Ga. Judge Defends Drug Court Practices After Critical Episode of 'This American Life'

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A judge in southern Georgia is speaking out after a critical episode of the popular public radio program This American Life called into question her drug court procedures.

In the program, which aired last month, Ira Glass hosted an hour-long report “Very Tough Love” that largely portrayed the drug court operated by Glynn County Judge Amanda Williams as overly punitive.

Macon lawyer and Mercer University law professor David Oedel, who represents Williams, characterized the broadcast as “libel masquerading as journalism,” according to Georgia Public Broadcasting News.

On April 8, Oedel sent Glass a 14-page letter blasting the program and threatening legal action. “I stand ready to discuss your respective liabilities and possible strategies for settlement short of litigation,” Oedel wrote, “but I must warn you that we are moving forward with legal action.”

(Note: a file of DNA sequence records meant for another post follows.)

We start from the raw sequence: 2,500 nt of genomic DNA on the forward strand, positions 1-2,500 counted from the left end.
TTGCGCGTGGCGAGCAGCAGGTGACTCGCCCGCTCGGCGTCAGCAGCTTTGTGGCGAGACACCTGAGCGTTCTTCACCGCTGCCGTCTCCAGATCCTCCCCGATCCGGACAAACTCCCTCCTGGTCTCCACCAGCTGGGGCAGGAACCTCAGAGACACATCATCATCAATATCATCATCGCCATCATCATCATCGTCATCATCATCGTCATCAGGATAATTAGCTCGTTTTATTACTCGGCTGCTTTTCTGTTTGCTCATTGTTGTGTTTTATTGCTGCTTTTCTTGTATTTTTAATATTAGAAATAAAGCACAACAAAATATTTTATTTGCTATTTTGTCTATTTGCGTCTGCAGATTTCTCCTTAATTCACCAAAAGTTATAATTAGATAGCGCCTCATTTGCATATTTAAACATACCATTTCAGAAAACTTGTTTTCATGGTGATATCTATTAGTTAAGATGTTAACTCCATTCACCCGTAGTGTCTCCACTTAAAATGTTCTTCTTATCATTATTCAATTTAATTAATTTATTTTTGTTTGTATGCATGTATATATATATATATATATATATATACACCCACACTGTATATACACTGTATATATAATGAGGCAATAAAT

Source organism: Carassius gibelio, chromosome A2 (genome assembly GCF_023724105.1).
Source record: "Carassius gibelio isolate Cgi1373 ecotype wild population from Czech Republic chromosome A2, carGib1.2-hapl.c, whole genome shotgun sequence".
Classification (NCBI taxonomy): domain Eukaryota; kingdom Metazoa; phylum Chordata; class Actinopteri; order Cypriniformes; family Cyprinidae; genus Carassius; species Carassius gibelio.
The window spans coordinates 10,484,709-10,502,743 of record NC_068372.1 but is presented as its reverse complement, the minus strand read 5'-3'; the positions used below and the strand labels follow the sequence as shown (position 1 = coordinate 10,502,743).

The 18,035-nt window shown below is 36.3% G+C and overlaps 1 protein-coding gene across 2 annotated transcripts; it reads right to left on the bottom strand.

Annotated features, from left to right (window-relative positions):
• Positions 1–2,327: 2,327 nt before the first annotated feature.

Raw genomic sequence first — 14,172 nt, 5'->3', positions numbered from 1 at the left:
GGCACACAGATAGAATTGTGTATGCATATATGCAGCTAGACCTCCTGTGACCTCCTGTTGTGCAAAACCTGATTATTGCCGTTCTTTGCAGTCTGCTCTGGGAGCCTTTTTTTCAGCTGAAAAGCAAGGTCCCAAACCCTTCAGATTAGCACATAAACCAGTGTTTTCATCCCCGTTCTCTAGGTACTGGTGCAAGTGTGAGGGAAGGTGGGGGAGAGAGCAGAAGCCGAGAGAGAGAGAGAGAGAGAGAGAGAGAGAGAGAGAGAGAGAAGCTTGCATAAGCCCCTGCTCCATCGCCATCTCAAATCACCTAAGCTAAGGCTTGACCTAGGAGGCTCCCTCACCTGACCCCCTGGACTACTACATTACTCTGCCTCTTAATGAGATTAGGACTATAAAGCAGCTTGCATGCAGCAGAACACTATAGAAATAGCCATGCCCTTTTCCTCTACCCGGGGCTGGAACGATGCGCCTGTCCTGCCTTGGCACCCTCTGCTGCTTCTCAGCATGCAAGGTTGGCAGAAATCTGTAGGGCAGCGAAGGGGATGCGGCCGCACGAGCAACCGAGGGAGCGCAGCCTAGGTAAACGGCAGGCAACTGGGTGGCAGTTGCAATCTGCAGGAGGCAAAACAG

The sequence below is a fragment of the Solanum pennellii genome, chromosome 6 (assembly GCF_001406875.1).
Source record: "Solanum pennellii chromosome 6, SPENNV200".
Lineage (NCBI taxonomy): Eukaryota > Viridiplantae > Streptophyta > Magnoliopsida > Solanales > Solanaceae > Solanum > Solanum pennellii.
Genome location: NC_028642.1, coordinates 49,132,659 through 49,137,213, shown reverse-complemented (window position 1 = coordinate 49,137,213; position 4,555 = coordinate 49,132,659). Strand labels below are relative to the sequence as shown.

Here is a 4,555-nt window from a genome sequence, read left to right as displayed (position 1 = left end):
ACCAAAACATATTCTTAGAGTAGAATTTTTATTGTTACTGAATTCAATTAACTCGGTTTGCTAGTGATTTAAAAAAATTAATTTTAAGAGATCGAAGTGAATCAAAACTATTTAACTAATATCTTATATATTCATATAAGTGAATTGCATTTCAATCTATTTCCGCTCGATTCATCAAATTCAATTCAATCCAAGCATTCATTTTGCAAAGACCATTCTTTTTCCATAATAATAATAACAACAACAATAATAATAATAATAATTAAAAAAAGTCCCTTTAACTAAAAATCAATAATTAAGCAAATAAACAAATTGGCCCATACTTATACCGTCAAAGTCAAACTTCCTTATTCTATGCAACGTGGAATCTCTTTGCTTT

The Fulton County Daily Report has posted a copy Oedel’s letter (PDF).

Oedel says Williams was moved to respond because the national broadcast led to death threats against the judge and calls for her resignation.

But Glass and his lawyer, Michael M. Conway of Foley & Lardner in Chicago, fired back with their own responses. They maintain the substance of the reporting was true.

“Judge Williams and Mr. Oedel don’t dispute and barely address at all the main two points of my story or the evidence I provide to back up those points,” Glass said in his response posted on This American Life’s website. “My story was about how this particular drug court, run by Judge Williams, is not run like other drug courts. Nothing in Judge Williams’ and Mr. Oedel’s press release and letter contradicts that.”

Read Conway’s response (PDF).

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